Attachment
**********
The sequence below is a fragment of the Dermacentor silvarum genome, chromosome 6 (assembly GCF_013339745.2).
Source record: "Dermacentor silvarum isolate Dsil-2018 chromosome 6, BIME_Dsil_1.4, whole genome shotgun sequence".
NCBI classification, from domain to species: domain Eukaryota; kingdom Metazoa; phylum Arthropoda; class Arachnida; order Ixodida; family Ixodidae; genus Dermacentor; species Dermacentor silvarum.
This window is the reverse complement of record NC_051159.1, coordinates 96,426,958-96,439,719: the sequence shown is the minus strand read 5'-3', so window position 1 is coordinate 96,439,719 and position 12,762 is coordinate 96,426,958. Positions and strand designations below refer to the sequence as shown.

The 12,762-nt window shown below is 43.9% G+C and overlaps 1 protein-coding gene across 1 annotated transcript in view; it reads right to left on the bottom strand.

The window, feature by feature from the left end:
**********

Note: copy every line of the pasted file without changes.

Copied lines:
The sequence below is a fragment of the Dermacentor silvarum genome, chromosome 6 (assembly GCF_013339745.2).
Source record: "Dermacentor silvarum isolate Dsil-2018 chromosome 6, BIME_Dsil_1.4, whole genome shotgun sequence".
NCBI classification, from domain to species: domain Eukaryota; kingdom Metazoa; phylum Arthropoda; class Arachnida; order Ixodida; family Ixodidae; genus Dermacentor; species Dermacentor silvarum.
This window is the reverse complement of record NC_051159.1, coordinates 96,426,958-96,439,719: the sequence shown is the minus strand read 5'-3', so window position 1 is coordinate 96,439,719 and position 12,762 is coordinate 96,426,958. Positions and strand designations below refer to the sequence as shown.

The 12,762-nt window shown below is 43.9% G+C and overlaps 1 protein-coding gene across 1 annotated transcript in view; it reads right to left on the bottom strand.

The window, feature by feature from the left end: